I am pleased to be leading a very vibrant seminar this semester, during which we contemplate the judicial process as evident in constitutional/human rights decisions from jurisdictions as far-flung as Germany, Jamaica and India. Covering a range of substantive topics, from torture to religious freedom to socio-economic rights, our discussions and analysis can be distilled down to two underlying questions: what do judges say they are doing, and what are judges actually doing? A plethora of historical/social/contextual factors feed into the judicial process, and determine the scope and nature of the project of constitutional adjudication.
The upcoming SCOTUS decisions on the 1996 Defense of Marriage Act (denying federal benefits to same-sex couples that are legally married in their states) and California’s Proposition 8 (a voter-approved ban on same-sex marriage), in addition to their potentially profound personal significance to persons on all sides of the marriage debate, will no doubt provide rich fodder for human rights jurists.
So it is timely, I believe, to bring attention to the story of South Africa’s constitutional adjudication of this sensitive issue, and to consider the role the South African Constitutional Court sees itself playing when it deals with the complexities of constitutional rights.
What follows is an illuminating excerpt from Albie Sachs’ recent book, “The Strange Alchemy of Life and Law”, which provides a rare glimpse into a constitutional adjudicator’s mind. Reflecting on his initial reaction to being asked by the Chief Justice to write the Court’s judgment for the landmark South African same-sex marriage decision (Minister of Home Affairs v Fourie,  ZACC 19), Justice Sachs writes:
“At a deep level of my consciousness I was eager to find a way of accommodating the intense significance of the case for both communities: the gay and lesbian community seeking to be free, to be emancipated, to have shackles removed, to be able to enjoy their full humanity; and the large community of sincere believers for whom recognition of same-sex marriages was anathema – something distressing, disturbing, threatening. The judgment should attempt to speak with equal voice to both groups. It should not implicitly regard the one was a manipulative lobby group, or the other as a bunch of benighted bigots (counsel for the different parties had at times strayed towards implying these descriptions). Once you start dividing the community for whom the Constitution works into ‘goodies’ and ‘baddies’, then I think you wander away from the heart of the constitutional enterprise. To discover the humanity, the integrity, the honesty in everybody, and to present your response in a way that everybody can say ‘I understand what is being said; I have grave doubts about the result; but the judgment acknowledges what I’m thinking, knows where I am, and takes account of my convictions and respects my conscience and dignity; I’m not being defined out of the answer by what purports to be a completely neutral way of framing issues and arriving at conclusions; my convictions, values and perspectives are being taken seriously and treated thoughtfully and with respect.’” (Albie Sachs, The Strange Alchemy of Life & Law 239 (2009)).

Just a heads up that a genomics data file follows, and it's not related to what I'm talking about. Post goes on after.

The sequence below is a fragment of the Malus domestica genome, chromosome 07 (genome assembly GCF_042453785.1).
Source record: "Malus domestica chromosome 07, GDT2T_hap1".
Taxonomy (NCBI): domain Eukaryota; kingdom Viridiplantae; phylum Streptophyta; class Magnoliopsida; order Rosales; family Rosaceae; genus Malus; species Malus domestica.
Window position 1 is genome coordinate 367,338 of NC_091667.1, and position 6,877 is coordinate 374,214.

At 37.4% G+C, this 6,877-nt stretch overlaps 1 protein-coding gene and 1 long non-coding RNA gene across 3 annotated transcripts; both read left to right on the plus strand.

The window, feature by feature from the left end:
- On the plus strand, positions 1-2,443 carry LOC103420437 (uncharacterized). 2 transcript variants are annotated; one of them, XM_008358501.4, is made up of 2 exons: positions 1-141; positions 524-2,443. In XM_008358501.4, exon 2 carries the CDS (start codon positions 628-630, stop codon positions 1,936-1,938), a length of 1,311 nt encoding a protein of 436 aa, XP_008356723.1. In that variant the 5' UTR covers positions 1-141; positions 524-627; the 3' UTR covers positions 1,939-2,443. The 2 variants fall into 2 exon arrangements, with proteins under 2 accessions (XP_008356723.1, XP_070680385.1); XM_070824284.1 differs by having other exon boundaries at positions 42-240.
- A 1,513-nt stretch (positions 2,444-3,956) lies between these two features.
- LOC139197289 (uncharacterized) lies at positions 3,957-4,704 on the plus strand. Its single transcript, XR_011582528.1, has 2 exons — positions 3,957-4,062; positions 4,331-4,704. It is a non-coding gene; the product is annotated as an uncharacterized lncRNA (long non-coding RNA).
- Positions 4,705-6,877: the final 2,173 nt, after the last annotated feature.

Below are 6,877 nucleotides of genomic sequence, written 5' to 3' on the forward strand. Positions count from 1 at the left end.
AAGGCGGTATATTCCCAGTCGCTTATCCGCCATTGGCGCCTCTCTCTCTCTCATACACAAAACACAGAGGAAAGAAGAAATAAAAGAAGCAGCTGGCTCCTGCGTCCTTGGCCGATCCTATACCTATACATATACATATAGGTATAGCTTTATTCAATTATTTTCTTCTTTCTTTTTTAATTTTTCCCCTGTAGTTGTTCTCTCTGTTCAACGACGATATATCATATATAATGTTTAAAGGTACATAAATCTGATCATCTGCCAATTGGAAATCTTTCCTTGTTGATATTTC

The South African Constitution explicitly identifies sexual orientation as a forbidden ground of unfair discrimination; as such, the outcome of the case was not at all surprising. The Court unanimously ruled that same-sex couples have a constitutional right to marry, both on the basis of their right to equal protection and benefit of the law (South Africa Constitution, art. 9(1)) and the explicit prohibition on discrimination (art. 9(3)). The emphasis Justice Sachs, as author of the judgment, placed on drafting this (probably foregone) legal conclusion in a way which, as far as possible, united rather than divided, or at least took account of and respected the ‘conscience and dignity’ of persons on all sides of the debate, relates in no small part to the transformative role the South African Constitutional Court sees itself playing in the post-apartheid context. I look forward with interest to see how the division and convictions of the debate in the American context are addressed by the US Supreme Court.
You can follow any responses to this entry through the RSS 2.0 feed. You can skip to the end and leave a response. Pinging is currently not allowed.